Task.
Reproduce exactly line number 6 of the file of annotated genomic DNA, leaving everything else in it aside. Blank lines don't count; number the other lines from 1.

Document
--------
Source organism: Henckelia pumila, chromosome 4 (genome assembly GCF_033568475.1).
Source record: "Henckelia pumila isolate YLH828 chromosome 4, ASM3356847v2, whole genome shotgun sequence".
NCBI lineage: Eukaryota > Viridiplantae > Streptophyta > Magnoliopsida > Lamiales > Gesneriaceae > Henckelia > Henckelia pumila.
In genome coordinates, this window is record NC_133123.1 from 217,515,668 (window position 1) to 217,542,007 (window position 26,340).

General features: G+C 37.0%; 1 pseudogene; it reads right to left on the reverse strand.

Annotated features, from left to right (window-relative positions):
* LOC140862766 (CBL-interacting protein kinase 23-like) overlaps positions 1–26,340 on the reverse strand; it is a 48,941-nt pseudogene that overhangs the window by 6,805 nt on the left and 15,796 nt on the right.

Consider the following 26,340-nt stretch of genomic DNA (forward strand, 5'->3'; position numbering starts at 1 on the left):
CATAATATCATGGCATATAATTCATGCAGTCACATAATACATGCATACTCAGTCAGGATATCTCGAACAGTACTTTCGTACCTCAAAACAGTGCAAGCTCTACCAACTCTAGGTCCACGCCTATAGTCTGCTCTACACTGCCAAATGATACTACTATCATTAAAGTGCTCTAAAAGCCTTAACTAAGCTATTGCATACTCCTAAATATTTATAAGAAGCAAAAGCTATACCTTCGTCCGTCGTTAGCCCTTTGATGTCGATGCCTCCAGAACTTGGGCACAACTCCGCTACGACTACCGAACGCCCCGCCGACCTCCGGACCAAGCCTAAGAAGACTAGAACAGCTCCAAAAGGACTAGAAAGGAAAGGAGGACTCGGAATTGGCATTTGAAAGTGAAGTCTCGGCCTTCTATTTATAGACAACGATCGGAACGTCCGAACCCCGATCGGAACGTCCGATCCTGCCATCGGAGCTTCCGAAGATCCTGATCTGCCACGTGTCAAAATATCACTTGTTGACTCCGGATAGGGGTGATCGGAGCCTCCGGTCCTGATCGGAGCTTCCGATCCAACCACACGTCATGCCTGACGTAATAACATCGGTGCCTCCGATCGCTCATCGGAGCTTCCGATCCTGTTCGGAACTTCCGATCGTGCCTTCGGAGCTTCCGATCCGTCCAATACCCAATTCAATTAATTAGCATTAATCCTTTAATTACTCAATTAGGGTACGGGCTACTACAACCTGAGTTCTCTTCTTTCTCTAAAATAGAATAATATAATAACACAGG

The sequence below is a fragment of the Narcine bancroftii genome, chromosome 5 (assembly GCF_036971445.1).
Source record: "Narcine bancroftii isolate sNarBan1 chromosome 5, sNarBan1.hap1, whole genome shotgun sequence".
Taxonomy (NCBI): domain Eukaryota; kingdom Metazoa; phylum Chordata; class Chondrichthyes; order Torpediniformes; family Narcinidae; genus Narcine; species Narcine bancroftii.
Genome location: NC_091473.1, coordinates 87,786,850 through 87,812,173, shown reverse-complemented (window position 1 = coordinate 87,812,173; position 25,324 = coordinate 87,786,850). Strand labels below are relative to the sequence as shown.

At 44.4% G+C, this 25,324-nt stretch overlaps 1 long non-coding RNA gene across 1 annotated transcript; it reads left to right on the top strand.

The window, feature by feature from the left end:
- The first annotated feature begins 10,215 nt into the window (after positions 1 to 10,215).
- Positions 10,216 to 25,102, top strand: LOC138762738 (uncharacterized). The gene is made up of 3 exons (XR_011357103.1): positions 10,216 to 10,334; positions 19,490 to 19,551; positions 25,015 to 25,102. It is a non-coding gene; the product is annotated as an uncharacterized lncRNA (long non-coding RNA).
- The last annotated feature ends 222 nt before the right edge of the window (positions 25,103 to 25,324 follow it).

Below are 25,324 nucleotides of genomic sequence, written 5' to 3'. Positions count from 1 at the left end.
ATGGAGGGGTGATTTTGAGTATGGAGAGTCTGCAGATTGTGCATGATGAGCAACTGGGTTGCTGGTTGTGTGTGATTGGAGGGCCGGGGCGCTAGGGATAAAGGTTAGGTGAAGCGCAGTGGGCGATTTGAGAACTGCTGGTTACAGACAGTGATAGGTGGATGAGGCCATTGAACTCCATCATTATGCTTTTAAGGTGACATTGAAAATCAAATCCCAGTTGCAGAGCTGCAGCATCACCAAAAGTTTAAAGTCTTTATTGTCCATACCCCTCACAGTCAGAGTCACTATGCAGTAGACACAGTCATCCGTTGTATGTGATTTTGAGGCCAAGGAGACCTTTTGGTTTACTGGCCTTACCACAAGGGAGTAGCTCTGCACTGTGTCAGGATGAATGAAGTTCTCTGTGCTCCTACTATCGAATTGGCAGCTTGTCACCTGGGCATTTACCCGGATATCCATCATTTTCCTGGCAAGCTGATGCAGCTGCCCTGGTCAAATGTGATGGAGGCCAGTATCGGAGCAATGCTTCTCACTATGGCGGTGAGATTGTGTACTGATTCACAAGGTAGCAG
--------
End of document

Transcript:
Annotated features, from left to right (window-relative positions):